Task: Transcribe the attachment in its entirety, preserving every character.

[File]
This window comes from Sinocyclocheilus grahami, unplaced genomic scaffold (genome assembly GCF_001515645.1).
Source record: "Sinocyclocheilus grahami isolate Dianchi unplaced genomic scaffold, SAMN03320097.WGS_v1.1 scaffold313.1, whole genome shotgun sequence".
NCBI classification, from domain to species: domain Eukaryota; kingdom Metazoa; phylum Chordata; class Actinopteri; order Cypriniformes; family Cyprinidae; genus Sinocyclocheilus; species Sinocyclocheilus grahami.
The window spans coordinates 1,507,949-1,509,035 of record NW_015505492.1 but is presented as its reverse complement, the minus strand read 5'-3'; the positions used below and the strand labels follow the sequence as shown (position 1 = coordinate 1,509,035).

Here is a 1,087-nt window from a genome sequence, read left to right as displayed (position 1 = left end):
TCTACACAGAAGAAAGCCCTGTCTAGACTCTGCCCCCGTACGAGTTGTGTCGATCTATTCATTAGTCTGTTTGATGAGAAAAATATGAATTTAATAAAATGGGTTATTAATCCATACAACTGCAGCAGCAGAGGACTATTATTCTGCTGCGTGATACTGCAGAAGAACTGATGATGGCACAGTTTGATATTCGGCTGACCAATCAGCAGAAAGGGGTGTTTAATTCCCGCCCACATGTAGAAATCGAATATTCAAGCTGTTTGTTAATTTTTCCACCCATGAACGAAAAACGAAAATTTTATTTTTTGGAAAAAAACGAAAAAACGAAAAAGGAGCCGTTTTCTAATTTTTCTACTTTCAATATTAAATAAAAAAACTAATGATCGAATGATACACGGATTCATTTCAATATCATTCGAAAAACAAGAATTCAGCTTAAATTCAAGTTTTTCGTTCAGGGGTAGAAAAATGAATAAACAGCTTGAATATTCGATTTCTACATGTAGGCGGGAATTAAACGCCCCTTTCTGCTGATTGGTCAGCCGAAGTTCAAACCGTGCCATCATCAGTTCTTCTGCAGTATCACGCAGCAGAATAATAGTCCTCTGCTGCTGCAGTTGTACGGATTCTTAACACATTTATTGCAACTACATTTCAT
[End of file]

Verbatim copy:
This window comes from Sinocyclocheilus grahami, unplaced genomic scaffold (genome assembly GCF_001515645.1).
Source record: "Sinocyclocheilus grahami isolate Dianchi unplaced genomic scaffold, SAMN03320097.WGS_v1.1 scaffold313.1, whole genome shotgun sequence".
NCBI classification, from domain to species: domain Eukaryota; kingdom Metazoa; phylum Chordata; class Actinopteri; order Cypriniformes; family Cyprinidae; genus Sinocyclocheilus; species Sinocyclocheilus grahami.
The window spans coordinates 1,507,949-1,509,035 of record NW_015505492.1 but is presented as its reverse complement, the minus strand read 5'-3'; the positions used below and the strand labels follow the sequence as shown (position 1 = coordinate 1,509,035).

Here is a 1,087-nt window from a genome sequence, read left to right as displayed (position 1 = left end):
TCTACACAGAAGAAAGCCCTGTCTAGACTCTGCCCCCGTACGAGTTGTGTCGATCTATTCATTAGTCTGTTTGATGAGAAAAATATGAATTTAATAAAATGGGTTATTAATCCATACAACTGCAGCAGCAGAGGACTATTATTCTGCTGCGTGATACTGCAGAAGAACTGATGATGGCACAGTTTGATATTCGGCTGACCAATCAGCAGAAAGGGGTGTTTAATTCCCGCCCACATGTAGAAATCGAATATTCAAGCTGTTTGTTAATTTTTCCACCCATGAACGAAAAACGAAAATTTTATTTTTTGGAAAAAAACGAAAAAACGAAAAAGGAGCCGTTTTCTAATTTTTCTACTTTCAATATTAAATAAAAAAACTAATGATCGAATGATACACGGATTCATTTCAATATCATTCGAAAAACAAGAATTCAGCTTAAATTCAAGTTTTTCGTTCAGGGGTAGAAAAATGAATAAACAGCTTGAATATTCGATTTCTACATGTAGGCGGGAATTAAACGCCCCTTTCTGCTGATTGGTCAGCCGAAGTTCAAACCGTGCCATCATCAGTTCTTCTGCAGTATCACGCAGCAGAATAATAGTCCTCTGCTGCTGCAGTTGTACGGATTCTTAACACATTTATTGCAACTACATTTCAT